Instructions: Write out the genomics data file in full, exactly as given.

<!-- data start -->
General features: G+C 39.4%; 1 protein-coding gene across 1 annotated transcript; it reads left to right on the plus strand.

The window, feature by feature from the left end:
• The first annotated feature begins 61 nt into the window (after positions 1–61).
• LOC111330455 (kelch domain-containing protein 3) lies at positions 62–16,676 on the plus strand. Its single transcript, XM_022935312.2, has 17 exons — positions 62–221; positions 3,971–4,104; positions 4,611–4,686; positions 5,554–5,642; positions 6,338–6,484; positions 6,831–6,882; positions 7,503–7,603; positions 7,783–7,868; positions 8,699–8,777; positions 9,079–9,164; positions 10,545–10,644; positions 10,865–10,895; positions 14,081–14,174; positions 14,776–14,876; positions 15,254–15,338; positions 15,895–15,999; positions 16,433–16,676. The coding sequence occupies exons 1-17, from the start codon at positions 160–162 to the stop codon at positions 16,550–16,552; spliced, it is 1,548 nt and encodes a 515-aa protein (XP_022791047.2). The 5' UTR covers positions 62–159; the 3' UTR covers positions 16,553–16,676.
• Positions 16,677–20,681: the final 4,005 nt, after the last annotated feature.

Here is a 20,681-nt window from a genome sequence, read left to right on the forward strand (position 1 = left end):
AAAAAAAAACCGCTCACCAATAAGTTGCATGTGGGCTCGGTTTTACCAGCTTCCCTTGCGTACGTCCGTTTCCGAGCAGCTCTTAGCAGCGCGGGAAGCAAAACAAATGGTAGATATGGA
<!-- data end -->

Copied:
General features: G+C 39.4%; 1 protein-coding gene across 1 annotated transcript; it reads left to right on the plus strand.

The window, feature by feature from the left end:
• The first annotated feature begins 61 nt into the window (after positions 1–61).
• LOC111330455 (kelch domain-containing protein 3) lies at positions 62–16,676 on the plus strand. Its single transcript, XM_022935312.2, has 17 exons — positions 62–221; positions 3,971–4,104; positions 4,611–4,686; positions 5,554–5,642; positions 6,338–6,484; positions 6,831–6,882; positions 7,503–7,603; positions 7,783–7,868; positions 8,699–8,777; positions 9,079–9,164; positions 10,545–10,644; positions 10,865–10,895; positions 14,081–14,174; positions 14,776–14,876; positions 15,254–15,338; positions 15,895–15,999; positions 16,433–16,676. The coding sequence occupies exons 1-17, from the start codon at positions 160–162 to the stop codon at positions 16,550–16,552; spliced, it is 1,548 nt and encodes a 515-aa protein (XP_022791047.2). The 5' UTR covers positions 62–159; the 3' UTR covers positions 16,553–16,676.
• Positions 16,677–20,681: the final 4,005 nt, after the last annotated feature.

Here is a 20,681-nt window from a genome sequence, read left to right on the forward strand (position 1 = left end):
AAAAAAAAACCGCTCACCAATAAGTTGCATGTGGGCTCGGTTTTACCAGCTTCCCTTGCGTACGTCCGTTTCCGAGCAGCTCTTAGCAGCGCGGGAAGCAAAACAAATGGTAGATATGGA